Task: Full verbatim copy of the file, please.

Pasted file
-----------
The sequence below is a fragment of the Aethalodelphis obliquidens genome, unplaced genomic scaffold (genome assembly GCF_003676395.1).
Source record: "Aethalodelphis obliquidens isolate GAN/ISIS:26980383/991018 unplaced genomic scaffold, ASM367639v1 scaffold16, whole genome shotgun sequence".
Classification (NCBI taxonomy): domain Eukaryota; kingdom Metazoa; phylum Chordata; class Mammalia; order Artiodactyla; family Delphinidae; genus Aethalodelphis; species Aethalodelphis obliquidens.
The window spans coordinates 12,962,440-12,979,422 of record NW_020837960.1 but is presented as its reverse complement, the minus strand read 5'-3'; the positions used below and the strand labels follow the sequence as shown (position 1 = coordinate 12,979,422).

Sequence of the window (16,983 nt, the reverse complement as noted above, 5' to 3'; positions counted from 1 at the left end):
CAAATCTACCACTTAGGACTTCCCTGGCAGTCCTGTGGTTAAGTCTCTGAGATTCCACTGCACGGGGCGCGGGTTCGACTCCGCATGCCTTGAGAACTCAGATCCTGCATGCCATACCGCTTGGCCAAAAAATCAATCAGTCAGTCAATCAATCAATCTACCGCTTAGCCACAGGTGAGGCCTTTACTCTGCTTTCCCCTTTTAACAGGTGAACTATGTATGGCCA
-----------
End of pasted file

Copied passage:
The sequence below is a fragment of the Aethalodelphis obliquidens genome, unplaced genomic scaffold (genome assembly GCF_003676395.1).
Source record: "Aethalodelphis obliquidens isolate GAN/ISIS:26980383/991018 unplaced genomic scaffold, ASM367639v1 scaffold16, whole genome shotgun sequence".
Classification (NCBI taxonomy): domain Eukaryota; kingdom Metazoa; phylum Chordata; class Mammalia; order Artiodactyla; family Delphinidae; genus Aethalodelphis; species Aethalodelphis obliquidens.
The window spans coordinates 12,962,440-12,979,422 of record NW_020837960.1 but is presented as its reverse complement, the minus strand read 5'-3'; the positions used below and the strand labels follow the sequence as shown (position 1 = coordinate 12,979,422).

Sequence of the window (16,983 nt, the reverse complement as noted above, 5' to 3'; positions counted from 1 at the left end):
CAAATCTACCACTTAGGACTTCCCTGGCAGTCCTGTGGTTAAGTCTCTGAGATTCCACTGCACGGGGCGCGGGTTCGACTCCGCATGCCTTGAGAACTCAGATCCTGCATGCCATACCGCTTGGCCAAAAAATCAATCAGTCAGTCAATCAATCAATCTACCGCTTAGCCACAGGTGAGGCCTTTACTCTGCTTTCCCCTTTTAACAGGTGAACTATGTATGGCCA